IN her youth, Dr Margaret Plunkett’s future appeared to be a foregone conclusion, but she surprised many when she chose to walk another path.
With a degree in economics and law under her belt from Monash University in Clayton, and inspired by the passion of her former year 12 economics teacher, she decided to become a teacher.
Thirty years after she decided not to pursue a career as a lawyer, Dr Plunkett’s passion for the field of education has won her numerous accolades, most recently the title of Australia’s Teacher Educator of 2012 at the Australian Teacher Educator Association’s annual conference in Adelaide.
“(Winning) is nice affirmation I am on the right track; it’s a great motivator,” Dr Plunkett, a senior lecturer in both primary and secondary school education at Monash University Gippsland said, adding she had not looked back since.
“I think it’s probably given me confidence I am still doing the right thing.”
Dr Plunkett, a former secondary school teacher, has been educating aspiring teachers at Monash University’s Churchill campus since the late 1990s.
“I thought I had a bit to offer and thought I could make a positive difference to teachers,” she said, adding her main area of research was presently gifted education.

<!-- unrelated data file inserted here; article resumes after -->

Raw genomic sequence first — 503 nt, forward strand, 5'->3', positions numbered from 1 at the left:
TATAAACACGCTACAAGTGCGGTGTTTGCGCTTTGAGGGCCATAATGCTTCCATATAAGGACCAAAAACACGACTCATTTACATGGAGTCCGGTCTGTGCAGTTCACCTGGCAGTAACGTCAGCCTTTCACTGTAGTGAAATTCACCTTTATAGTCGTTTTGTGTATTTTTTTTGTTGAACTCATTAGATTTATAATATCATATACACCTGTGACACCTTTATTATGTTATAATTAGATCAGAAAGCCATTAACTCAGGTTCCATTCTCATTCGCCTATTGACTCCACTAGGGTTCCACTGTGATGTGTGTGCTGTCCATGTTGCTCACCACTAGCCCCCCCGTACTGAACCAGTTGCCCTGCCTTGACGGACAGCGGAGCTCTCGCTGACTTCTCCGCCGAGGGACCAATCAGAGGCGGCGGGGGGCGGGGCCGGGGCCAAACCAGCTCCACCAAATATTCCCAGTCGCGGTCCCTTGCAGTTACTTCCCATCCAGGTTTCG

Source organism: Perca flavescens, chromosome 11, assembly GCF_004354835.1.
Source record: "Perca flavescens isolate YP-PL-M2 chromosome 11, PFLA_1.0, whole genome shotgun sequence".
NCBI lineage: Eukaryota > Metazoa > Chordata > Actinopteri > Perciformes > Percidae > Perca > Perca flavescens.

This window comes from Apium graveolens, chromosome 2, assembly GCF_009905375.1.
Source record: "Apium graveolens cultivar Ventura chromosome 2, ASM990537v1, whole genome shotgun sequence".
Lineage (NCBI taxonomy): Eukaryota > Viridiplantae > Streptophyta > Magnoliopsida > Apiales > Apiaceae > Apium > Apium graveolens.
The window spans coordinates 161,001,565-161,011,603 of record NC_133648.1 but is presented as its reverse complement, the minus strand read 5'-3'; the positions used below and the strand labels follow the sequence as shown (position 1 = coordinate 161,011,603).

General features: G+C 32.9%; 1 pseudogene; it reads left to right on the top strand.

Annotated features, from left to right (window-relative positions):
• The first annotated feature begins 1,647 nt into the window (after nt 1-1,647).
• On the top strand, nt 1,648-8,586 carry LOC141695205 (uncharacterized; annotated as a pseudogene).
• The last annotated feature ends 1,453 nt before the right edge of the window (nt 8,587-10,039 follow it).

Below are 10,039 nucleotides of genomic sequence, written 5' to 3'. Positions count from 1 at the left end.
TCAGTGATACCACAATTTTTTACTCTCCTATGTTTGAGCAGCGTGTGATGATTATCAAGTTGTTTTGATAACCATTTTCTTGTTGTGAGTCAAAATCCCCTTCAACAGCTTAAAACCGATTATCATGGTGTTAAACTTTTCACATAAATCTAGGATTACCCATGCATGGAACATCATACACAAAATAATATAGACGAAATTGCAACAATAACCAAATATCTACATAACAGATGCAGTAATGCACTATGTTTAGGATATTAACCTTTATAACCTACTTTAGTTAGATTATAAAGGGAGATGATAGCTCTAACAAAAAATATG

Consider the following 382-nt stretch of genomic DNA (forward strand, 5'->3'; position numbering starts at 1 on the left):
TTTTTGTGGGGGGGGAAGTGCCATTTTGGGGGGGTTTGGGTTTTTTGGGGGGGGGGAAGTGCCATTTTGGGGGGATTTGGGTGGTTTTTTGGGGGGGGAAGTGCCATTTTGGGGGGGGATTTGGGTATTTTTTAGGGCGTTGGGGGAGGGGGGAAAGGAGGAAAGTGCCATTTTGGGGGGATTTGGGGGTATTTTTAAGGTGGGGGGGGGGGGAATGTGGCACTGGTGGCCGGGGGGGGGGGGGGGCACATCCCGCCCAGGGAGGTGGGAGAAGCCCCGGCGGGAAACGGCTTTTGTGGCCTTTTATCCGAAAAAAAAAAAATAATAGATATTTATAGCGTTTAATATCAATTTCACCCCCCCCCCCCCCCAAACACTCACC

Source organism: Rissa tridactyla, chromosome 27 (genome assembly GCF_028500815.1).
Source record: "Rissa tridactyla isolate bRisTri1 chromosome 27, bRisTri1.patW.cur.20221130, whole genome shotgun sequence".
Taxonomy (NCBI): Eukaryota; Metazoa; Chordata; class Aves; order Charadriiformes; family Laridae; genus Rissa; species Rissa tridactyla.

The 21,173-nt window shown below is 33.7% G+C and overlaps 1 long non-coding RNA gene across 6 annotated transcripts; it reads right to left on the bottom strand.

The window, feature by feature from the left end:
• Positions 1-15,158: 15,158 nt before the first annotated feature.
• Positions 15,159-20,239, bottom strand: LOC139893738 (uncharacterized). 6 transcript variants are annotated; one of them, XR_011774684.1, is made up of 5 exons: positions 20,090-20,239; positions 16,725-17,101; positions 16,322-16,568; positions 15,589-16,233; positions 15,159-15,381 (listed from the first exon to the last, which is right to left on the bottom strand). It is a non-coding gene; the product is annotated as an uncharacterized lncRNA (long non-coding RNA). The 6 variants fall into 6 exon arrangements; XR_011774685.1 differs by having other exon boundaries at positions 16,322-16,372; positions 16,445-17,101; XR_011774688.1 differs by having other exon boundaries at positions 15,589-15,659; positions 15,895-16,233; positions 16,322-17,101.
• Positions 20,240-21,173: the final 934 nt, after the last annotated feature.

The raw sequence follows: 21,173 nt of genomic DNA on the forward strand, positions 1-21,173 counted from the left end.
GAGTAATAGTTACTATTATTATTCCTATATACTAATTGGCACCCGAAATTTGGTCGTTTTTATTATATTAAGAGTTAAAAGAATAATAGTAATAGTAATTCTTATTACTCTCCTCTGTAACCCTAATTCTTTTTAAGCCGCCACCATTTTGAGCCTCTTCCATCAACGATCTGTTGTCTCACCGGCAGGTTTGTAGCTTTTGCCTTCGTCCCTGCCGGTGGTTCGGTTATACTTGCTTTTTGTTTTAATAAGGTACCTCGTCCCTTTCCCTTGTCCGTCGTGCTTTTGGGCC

One of her key driving forces was the feeling of pride seeing her former students mentor some of her present students, as well as watching her former students in the classroom, she said.
When asked how the field of education had changed since her foray into teaching three decades ago, Dr Plunkett said teachers today faced more diversity in the classroom.
“You have all sorts of ability levels, as well as cultural and socio-economic diversity,” she said.
“Teachers now face a different student population; students are very knowledgeable, and have access to that knowledge (through the internet).”
She said the focus for teachers now was assisting students in understanding themselves as learners, instead of just providing them with content.
“There is a lot of information out there; it’s about being discerning with information,” Dr Plunkett said.
“The role of teaching has changed a lot; you need to be flexible and assist students to become purveyors of knowledge.”
Dr Plunkett felt the key characteristics a successful teacher needed included passion, flexibility, being knowledgeable, and above all, the ability to build successful relationships.
“Teachers are not given as much recognition as they deserve; it is a very demanding, but very rewarding career,” she said.